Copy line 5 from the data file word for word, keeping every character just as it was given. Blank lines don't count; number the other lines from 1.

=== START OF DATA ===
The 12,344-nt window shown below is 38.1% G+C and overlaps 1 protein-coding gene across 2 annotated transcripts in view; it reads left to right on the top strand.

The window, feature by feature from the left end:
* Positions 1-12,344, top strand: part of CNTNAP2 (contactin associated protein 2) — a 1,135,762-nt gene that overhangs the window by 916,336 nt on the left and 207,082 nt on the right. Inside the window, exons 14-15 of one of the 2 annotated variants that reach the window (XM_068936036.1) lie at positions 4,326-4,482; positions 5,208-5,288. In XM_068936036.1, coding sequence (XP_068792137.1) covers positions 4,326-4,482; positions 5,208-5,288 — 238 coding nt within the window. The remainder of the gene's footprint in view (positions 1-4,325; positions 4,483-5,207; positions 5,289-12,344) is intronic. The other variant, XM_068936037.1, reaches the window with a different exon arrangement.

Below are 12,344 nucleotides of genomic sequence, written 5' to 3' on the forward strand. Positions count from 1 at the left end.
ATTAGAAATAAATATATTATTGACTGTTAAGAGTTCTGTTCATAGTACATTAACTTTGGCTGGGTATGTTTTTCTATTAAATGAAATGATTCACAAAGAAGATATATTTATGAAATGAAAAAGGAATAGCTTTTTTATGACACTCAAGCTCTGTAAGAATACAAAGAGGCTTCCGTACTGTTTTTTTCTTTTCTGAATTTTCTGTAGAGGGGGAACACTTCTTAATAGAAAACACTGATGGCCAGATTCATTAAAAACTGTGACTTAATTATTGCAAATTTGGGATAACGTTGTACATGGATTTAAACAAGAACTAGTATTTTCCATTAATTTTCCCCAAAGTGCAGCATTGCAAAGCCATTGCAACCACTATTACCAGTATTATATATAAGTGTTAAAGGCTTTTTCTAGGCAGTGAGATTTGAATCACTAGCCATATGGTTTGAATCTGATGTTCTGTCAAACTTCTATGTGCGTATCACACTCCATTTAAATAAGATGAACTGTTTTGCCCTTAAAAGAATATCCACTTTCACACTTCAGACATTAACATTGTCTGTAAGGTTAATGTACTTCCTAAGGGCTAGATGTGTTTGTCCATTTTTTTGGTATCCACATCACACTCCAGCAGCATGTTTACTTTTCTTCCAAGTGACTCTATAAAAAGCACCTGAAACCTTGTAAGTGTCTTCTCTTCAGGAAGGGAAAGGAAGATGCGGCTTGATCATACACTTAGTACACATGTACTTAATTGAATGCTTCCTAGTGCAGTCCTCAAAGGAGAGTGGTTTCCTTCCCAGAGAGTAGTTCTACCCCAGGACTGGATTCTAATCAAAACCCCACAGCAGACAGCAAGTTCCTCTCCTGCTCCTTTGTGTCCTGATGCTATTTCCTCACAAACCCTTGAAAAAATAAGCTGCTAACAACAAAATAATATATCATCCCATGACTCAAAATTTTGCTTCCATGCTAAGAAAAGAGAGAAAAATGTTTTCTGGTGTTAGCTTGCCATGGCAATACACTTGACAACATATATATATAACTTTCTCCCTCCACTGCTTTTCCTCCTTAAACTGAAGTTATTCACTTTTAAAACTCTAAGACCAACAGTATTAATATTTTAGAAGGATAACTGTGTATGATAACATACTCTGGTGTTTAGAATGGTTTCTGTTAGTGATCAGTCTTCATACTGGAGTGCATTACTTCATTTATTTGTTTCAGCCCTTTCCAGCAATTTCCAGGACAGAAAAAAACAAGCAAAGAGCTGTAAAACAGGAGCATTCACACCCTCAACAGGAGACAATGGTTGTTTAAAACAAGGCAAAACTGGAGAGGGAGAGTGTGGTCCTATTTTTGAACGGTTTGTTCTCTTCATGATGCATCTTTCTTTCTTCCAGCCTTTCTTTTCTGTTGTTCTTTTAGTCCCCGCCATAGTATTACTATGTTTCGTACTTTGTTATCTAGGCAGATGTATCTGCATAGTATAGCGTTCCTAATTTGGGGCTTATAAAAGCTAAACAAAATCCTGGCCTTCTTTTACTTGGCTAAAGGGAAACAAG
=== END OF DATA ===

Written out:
ATTAGAAATAAATATATTATTGACTGTTAAGAGTTCTGTTCATAGTACATTAACTTTGGCTGGGTATGTTTTTCTATTAAATGAAATGATTCACAAAGAAGATATATTTATGAAATGAAAAAGGAATAGCTTTTTTATGACACTCAAGCTCTGTAAGAATACAAAGAGGCTTCCGTACTGTTTTTTTCTTTTCTGAATTTTCTGTAGAGGGGGAACACTTCTTAATAGAAAACACTGATGGCCAGATTCATTAAAAACTGTGACTTAATTATTGCAAATTTGGGATAACGTTGTACATGGATTTAAACAAGAACTAGTATTTTCCATTAATTTTCCCCAAAGTGCAGCATTGCAAAGCCATTGCAACCACTATTACCAGTATTATATATAAGTGTTAAAGGCTTTTTCTAGGCAGTGAGATTTGAATCACTAGCCATATGGTTTGAATCTGATGTTCTGTCAAACTTCTATGTGCGTATCACACTCCATTTAAATAAGATGAACTGTTTTGCCCTTAAAAGAATATCCACTTTCACACTTCAGACATTAACATTGTCTGTAAGGTTAATGTACTTCCTAAGGGCTAGATGTGTTTGTCCATTTTTTTGGTATCCACATCACACTCCAGCAGCATGTTTACTTTTCTTCCAAGTGACTCTATAAAAAGCACCTGAAACCTTGTAAGTGTCTTCTCTTCAGGAAGGGAAAGGAAGATGCGGCTTGATCATACACTTAGTACACATGTACTTAATTGAATGCTTCCTAGTGCAGTCCTCAAAGGAGAGTGGTTTCCTTCCCAGAGAGTAGTTCTACCCCAGGACTGGATTCTAATCAAAACCCCACAGCAGACAGCAAGTTCCTCTCCTGCTCCTTTGTGTCCTGATGCTATTTCCTCACAAACCCTTGAAAAAATAAGCTGCTAACAACAAAATAATATATCATCCCATGACTCAAAATTTTGCTTCCATGCTAAGAAAAGAGAGAAAAATGTTTTCTGGTGTTAGCTTGCCATGGCAATACACTTGACAACATATATATATAACTTTCTCCCTCCACTGCTTTTCCTCCTTAAACTGAAGTTATTCACTTTTAAAACTCTAAGACCAACAGTATTAATATTTTAGAAGGATAACTGTGTATGATAACATACTCTGGTGTTTAGAATGGTTTCTGTTAGTGATCAGTCTTCATACTGGAGTGCATTACTTCATTTATTTGTTTCAGCCCTTTCCAGCAATTTCCAGGACAGAAAAAAACAAGCAAAGAGCTGTAAAACAGGAGCATTCACACCCTCAACAGGAGACAATGGTTGTTTAAAACAAGGCAAAACTGGAGAGGGAGAGTGTGGTCCTATTTTTGAACGGTTTGTTCTCTTCATGATGCATCTTTCTTTCTTCCAGCCTTTCTTTTCTGTTGTTCTTTTAGTCCCCGCCATAGTATTACTATGTTTCGTACTTTGTTATCTAGGCAGATGTATCTGCATAGTATAGCGTTCCTAATTTGGGGCTTATAAAAGCTAAACAAAATCCTGGCCTTCTTTTACTTGGCTAAAGGGAAACAAG